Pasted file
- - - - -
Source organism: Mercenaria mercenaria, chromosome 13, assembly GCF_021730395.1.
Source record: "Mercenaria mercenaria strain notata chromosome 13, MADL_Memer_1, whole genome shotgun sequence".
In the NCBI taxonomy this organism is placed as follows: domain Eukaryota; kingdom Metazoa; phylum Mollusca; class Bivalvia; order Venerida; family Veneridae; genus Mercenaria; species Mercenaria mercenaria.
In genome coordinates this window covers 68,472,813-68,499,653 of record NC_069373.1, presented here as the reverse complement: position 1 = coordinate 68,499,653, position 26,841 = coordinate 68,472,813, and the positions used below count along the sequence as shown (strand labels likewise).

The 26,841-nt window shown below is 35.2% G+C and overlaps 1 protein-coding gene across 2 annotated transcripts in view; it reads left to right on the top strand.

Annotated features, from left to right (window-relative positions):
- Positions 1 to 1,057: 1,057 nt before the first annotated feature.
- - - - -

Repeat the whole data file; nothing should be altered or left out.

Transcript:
Source organism: Mercenaria mercenaria, chromosome 13, assembly GCF_021730395.1.
Source record: "Mercenaria mercenaria strain notata chromosome 13, MADL_Memer_1, whole genome shotgun sequence".
In the NCBI taxonomy this organism is placed as follows: domain Eukaryota; kingdom Metazoa; phylum Mollusca; class Bivalvia; order Venerida; family Veneridae; genus Mercenaria; species Mercenaria mercenaria.
In genome coordinates this window covers 68,472,813-68,499,653 of record NC_069373.1, presented here as the reverse complement: position 1 = coordinate 68,499,653, position 26,841 = coordinate 68,472,813, and the positions used below count along the sequence as shown (strand labels likewise).

The 26,841-nt window shown below is 35.2% G+C and overlaps 1 protein-coding gene across 2 annotated transcripts in view; it reads left to right on the top strand.

Annotated features, from left to right (window-relative positions):
- Positions 1 to 1,057: 1,057 nt before the first annotated feature.